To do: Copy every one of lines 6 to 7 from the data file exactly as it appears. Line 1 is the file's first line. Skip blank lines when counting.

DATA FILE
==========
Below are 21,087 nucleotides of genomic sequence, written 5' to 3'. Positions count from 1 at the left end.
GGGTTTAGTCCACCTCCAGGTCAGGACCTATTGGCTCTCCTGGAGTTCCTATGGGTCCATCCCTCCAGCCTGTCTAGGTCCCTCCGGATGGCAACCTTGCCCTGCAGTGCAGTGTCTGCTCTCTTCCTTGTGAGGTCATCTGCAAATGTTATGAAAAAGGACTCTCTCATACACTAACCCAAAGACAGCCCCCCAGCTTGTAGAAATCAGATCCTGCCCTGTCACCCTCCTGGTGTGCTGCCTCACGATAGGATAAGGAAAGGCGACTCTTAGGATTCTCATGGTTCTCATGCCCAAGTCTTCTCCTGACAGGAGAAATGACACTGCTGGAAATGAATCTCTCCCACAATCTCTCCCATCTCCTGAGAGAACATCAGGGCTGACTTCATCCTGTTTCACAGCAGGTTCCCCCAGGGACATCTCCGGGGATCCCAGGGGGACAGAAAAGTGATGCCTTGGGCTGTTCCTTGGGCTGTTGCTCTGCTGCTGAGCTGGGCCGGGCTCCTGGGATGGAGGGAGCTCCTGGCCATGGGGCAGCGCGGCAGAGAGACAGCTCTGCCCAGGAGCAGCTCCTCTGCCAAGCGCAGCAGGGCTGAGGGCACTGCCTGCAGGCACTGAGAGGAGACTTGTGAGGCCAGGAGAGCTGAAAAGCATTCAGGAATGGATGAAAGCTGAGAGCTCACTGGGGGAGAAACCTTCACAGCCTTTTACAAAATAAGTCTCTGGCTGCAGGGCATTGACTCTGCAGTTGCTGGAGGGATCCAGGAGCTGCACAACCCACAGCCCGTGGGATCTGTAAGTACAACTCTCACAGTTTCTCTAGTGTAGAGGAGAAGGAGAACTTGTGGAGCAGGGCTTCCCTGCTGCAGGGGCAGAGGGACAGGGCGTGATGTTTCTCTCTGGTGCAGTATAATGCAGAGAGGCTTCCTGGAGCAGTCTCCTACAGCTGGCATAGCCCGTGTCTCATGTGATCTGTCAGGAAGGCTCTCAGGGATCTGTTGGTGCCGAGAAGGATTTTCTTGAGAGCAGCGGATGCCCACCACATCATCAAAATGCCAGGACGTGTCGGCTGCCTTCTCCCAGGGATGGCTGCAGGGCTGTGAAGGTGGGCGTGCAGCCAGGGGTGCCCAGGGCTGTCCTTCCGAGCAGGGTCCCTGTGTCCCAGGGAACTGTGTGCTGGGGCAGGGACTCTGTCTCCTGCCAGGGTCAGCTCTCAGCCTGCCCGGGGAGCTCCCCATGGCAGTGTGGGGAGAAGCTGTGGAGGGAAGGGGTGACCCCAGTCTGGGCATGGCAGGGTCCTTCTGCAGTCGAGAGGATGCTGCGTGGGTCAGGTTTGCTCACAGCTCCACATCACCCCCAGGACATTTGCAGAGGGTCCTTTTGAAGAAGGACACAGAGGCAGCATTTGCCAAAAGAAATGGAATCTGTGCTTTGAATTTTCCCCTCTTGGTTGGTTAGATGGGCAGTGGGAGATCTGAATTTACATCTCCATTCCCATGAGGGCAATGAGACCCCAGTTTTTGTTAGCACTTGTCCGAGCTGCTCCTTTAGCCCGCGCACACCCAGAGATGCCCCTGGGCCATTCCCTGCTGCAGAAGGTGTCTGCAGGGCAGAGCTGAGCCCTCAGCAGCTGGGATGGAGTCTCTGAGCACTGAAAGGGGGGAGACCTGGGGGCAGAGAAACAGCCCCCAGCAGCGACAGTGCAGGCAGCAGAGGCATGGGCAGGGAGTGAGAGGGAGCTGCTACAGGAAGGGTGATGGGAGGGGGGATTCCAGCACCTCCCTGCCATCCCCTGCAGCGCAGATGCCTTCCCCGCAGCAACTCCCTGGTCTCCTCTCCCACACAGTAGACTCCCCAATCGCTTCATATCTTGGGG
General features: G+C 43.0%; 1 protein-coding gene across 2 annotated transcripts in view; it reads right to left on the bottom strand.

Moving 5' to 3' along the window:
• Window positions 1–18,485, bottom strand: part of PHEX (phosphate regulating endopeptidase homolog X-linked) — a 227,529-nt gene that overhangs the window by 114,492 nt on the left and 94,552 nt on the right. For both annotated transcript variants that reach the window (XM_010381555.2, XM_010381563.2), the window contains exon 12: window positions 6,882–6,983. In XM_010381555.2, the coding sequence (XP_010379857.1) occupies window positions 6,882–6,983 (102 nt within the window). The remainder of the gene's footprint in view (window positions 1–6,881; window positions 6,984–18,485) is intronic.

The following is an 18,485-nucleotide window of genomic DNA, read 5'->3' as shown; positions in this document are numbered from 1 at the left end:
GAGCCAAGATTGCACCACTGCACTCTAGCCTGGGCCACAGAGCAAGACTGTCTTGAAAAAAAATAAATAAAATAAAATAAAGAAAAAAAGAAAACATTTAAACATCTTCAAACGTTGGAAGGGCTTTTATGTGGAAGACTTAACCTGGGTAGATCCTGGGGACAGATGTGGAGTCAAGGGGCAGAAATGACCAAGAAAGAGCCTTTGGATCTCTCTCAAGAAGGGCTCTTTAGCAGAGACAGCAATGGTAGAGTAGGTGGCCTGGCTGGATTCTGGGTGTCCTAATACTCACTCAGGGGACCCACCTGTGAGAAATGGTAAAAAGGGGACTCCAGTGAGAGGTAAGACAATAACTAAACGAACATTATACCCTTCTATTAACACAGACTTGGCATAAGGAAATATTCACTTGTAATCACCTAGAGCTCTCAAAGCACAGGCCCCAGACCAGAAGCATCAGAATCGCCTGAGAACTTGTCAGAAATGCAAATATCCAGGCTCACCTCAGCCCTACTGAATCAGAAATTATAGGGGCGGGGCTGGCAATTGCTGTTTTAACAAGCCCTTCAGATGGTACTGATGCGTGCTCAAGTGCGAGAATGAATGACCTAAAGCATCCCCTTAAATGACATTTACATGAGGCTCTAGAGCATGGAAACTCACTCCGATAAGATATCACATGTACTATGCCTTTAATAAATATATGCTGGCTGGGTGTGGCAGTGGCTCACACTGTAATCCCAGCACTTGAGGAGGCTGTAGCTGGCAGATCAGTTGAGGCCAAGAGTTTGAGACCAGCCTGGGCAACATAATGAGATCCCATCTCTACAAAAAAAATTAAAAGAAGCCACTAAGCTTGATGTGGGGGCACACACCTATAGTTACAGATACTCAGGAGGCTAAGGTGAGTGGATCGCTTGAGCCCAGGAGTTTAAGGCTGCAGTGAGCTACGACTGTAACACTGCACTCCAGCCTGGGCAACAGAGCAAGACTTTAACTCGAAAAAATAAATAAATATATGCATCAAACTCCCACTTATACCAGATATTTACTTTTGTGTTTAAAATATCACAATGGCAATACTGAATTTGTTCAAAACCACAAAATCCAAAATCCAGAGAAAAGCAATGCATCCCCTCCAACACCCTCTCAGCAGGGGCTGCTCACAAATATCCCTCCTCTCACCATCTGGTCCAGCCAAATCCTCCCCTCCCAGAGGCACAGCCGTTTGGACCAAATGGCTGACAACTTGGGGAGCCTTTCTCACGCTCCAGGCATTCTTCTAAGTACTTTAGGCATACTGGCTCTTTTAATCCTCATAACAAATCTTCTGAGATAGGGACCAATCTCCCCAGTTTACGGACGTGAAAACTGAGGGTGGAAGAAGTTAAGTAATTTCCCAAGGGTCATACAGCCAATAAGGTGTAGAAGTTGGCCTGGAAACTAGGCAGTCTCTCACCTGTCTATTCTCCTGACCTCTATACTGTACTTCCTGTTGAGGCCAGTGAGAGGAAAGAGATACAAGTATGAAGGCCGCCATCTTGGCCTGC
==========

The following is an 18,485-nucleotide window of genomic DNA, read 5'->3' as shown; positions in this document are numbered from 1 at the left end:
GAGCCAAGATTGCACCACTGCACTCTAGCCTGGGCCACAGAGCAAGACTGTCTTGAAAAAAAATAAATAAAATAAAATAAAGAAAAAAAGAAAACATTTAAACATCTTCAAACGTTGGAAGGGCTTTTATGTGGAAGACTTAACCTGGGTAGATCCTGGGGACAGATGTGGAGTCAAGGGGCAGAAATGACCAAGAAAGAGCCTTTGGATCTCTCTCAAGAAGGGCTCTTTAGCAGAGACAGCAATGGTAGAGTAGGTGGCCTGGCTGGATTCTGGGTGTCCTAATACTCACTCAGGGGACCCACCTGTGAGAAATGGTAAAAAGGGGACTCCAGTGAGAGGTAAGACAATAACTAAACGAACATTATACCCTTCTATTAACACAGACTTGGCATAAGGAAATATTCACTTGTAATCACCTAGAGCTCTCAAAGCACAGGCCCCAGACCAGAAGCATCAGAATCGCCTGAGAACTTGTCAGAAATGCAAATATCCAGGCTCACCTCAGCCCTACTGAATCAGAAATTATAGGGGCGGGGCTGGCAATTGCTGTTTTAACAAGCCCTTCAGATGGTACTGATGCGTGCTCAAGTGCGAGAATGAATGACCTAAAGCATCCCCTTAAATGACATTTACATGAGGCTCTAGAGCATGGAAACTCACTCCGATAAGATATCACATGTACTATGCCTTTAATAAATATATGCTGGCTGGGTGTGGCAGTGGCTCACACTGTAATCCCAGCACTTGAGGAGGCTGTAGCTGGCAGATCAGTTGAGGCCAAGAGTTTGAGACCAGCCTGGGCAACATAATGAGATCCCATCTCTACAAAAAAAATTAAAAGAAGCCACTAAGCTTGATGTGGGGGCACACACCTATAGTTACAGATACTCAGGAGGCTAAGGTGAGTGGATCGCTTGAGCCCAGGAGTTTAAGGCTGCAGTGAGCTACGACTGTAACACTGCACTCCAGCCTGGGCAACAGAGCAAGACTTTAACTCGAAAAAATAAATAAATATATGCATCAAACTCCCACTTATACCAGATATTTACTTTTGTGTTTAAAATATCACAATGGCAATACTGAATTTGTTCAAAACCACAAAATCCAAAATCCAGAGAAAAGCAATGCATCCCCTCCAACACCCTCTCAGCAGGGGCTGCTCACAAATATCCCTCCTCTCACCATCTGGTCCAGCCAAATCCTCCCCTCCCAGAGGCACAGCCGTTTGGACCAAATGGCTGACAACTTGGGGAGCCTTTCTCACGCTCCAGGCATTCTTCTAAGTACTTTAGGCATACTGGCTCTTTTAATCCTCATAACAAATCTTCTGAGATAGGGACCAATCTCCCCAGTTTACGGACGTGAAAACTGAGGGTGGAAGAAGTTAAGTAATTTCCCAAGGGTCATACAGCCAATAAGGTGTAGAAGTTGGCCTGGAAACTAGGCAGTCTCTCACCTGTCTATTCTCCTGACCTCTATACTGTACTTCCTGTTGAGGCCAGTGAGAGGAAAGAGATACAAGTATGAAGGCCGCCATCTTGGCCTGC